Wednesday, December 16, 1998

Kirk Makin

p. A14.

Women still face body-cavity searches, groups say

Official story from Toronto not borne out by those who seek help from shelters, rape-crisis centres

Toronto's police chief and the chairman of the Toronto Police Services Board are being kept in the dark if they think officers no longer conduct body-cavity searches, spokeswomen for several women's shelters and rape-crisis centres said yesterday.

They told the board that traumatized women regularly report having been subjected to strip-searches involving physical contact by an officer.

"There is a whole different story going on than the official story when it comes to strip-searches," said Andrea Ritchie, a board member at Nellie's Shelter for Women.

"Women are calling our lines and coming into our shelters and they have been body-cavity searched," Ms Ritchie said. "I don't know who is doing it, but it is going on. I don't know what sources you have got, but the Assaulted Women's Helpline has had calls from women in the last few month who had [body-cavity searches]."

Ms. Ritchie's comments followed statements by Chief David Boothby and board chairman Norm Gardner that they believe visual strip-searches have long since replaced any more intrusive form of strip-searches.

Anne-Marie Aikins, another spokeswomen, also cautioned the board yesterday not to minimize the horror of a visual strip-search simply because it seems the least intrusive alternative. Even in routine, non-contact searches, she said, women are told to spread their legs and buttocks so officers can inspect them.

"Women are extremely traumatized by it, especially if they have any history of sexual assault," she said.

The strip-search issue burst into the open last month with almost a dozen accounts in The Globe and Mail that involved citizens who were subject to the degrading routine in connection with minor crimes.

The board has said it will create a new strip-search policy for police at its February meeting. Several deputations gave opinions yesterday on how the policy should read.

Alan Borovoy, director of the Canadian Civil Liberties Association, urged the board not to forget the cases that brought the issue to light. He said the board should demand a report on each case revealed in the media.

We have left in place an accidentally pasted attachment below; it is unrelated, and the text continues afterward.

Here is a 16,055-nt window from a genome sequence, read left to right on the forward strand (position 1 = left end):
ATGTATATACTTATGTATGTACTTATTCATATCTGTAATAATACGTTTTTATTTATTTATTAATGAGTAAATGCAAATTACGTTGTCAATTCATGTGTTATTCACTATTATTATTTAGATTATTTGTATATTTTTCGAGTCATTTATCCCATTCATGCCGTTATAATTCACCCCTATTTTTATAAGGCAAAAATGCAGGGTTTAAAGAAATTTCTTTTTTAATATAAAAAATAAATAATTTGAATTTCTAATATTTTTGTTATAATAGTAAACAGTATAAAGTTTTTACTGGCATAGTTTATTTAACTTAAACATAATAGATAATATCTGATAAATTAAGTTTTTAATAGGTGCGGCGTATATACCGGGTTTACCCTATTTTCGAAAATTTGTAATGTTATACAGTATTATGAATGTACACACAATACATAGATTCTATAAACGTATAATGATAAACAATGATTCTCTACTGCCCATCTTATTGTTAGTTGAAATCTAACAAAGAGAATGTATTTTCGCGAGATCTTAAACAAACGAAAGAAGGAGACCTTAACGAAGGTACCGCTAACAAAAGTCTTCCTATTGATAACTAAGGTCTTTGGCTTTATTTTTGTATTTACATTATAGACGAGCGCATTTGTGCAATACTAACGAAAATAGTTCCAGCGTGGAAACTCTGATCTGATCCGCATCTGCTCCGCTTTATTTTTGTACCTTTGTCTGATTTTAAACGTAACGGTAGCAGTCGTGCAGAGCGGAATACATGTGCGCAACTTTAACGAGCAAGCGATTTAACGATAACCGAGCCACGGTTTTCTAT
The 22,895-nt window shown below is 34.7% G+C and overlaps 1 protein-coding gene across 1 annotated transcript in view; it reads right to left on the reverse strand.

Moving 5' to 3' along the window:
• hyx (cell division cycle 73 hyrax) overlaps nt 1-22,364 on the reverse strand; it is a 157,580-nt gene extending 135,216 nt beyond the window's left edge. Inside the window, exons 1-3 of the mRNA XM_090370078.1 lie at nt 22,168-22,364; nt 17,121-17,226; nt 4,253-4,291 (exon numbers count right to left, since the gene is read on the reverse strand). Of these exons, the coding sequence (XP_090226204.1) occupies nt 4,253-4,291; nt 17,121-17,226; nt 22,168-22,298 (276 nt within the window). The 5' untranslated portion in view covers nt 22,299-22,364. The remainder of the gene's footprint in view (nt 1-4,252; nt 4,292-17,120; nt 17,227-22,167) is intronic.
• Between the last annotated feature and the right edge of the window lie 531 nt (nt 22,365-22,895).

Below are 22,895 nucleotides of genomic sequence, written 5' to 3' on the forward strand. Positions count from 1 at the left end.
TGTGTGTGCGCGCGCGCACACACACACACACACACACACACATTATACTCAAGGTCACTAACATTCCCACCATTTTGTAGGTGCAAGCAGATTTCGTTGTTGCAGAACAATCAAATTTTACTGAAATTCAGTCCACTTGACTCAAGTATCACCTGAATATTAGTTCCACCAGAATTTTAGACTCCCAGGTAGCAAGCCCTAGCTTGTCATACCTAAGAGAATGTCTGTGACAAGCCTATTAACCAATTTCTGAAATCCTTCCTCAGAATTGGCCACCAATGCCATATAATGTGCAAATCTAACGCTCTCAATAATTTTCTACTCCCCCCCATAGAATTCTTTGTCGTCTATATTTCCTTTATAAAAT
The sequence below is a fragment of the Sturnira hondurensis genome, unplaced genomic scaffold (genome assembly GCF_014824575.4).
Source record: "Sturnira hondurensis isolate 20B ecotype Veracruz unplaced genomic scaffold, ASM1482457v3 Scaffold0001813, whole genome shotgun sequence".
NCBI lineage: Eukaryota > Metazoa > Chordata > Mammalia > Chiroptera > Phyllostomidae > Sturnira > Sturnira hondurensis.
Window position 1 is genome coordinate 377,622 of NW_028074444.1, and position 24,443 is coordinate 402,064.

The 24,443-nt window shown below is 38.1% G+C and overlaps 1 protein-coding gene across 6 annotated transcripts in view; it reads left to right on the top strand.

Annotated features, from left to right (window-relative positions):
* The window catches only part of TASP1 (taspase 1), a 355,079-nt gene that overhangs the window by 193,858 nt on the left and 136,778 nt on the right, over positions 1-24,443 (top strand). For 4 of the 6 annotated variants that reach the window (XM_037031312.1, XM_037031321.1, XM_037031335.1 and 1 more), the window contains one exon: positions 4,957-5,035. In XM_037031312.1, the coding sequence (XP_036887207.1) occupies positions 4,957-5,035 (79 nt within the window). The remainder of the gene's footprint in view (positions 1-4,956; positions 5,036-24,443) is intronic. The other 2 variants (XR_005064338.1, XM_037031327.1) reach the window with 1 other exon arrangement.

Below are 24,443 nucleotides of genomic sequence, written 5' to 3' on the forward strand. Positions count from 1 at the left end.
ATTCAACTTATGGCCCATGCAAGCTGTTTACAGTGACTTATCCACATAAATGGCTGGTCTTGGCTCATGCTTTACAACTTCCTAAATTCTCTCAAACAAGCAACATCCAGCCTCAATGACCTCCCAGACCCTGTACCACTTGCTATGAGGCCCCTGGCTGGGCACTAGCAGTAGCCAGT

"It may well be that some of them, under existing law, were illegal," Mr. Borovoy said. "I think it is very important that the public see that you are not ignoring those allegations already made in the public."

Ms. Aikins and Ms. Ritchie told the meeting that any police strip-search of a woman is automatically a sexual assault. Not only does it amount to a grave personal violation, they said, but it constitutes an actual sexual assault under the Criminal Code of Canada.

"Strip-searches and body-cavity searches involve touching women's breasts, vaginas and anuses," Ms. Ritchie said. "Case law has shown that aggressive acts that violate the sexual integrity of a person are a sexual assault on that basis alone."

Ms. Ritchie said 80 per cent of the women who come to her shelter and who have had previous contact with the criminal-justice system report having been strip-searched.

"By far, the experience of women is that they are touched when they are strip-searched," she said.

Ms. Ritchie told of a young prostitute who had run away from home when she was 16 because her father had tried to have sex with her. She was so traumatized after being picked up by two police officers that she wet her pants.

She said they threatened to punch her if she didn't submit to a strip-search, and then laughed at her wet underwear.

However, Chief Boothby defended thorough searches to the board. "In my 35 years of policing, I have seen horror stories when people were not searched thoroughly enough," he said.

The only specific story he recounted involved a murder suspect in Florida who was able to undo his handcuffs with a concealed key and then shot three officers to death.

Chief Boothby said he would like the board to base its new policy on requiring officers to give a valid reason for conducting a strip-search. Searches depend entirely on the context, he said.

"I have charged members of the National Hockey League in assaults," he said. "I certainly didn't strip them. You have to consider the background, the type of offence and the proximity of the offence. It depends on the circumstances."

Toronto Police clippings... [Fiona Stewart]

Created: February 14, 1999
Last modified: February 14, 1999

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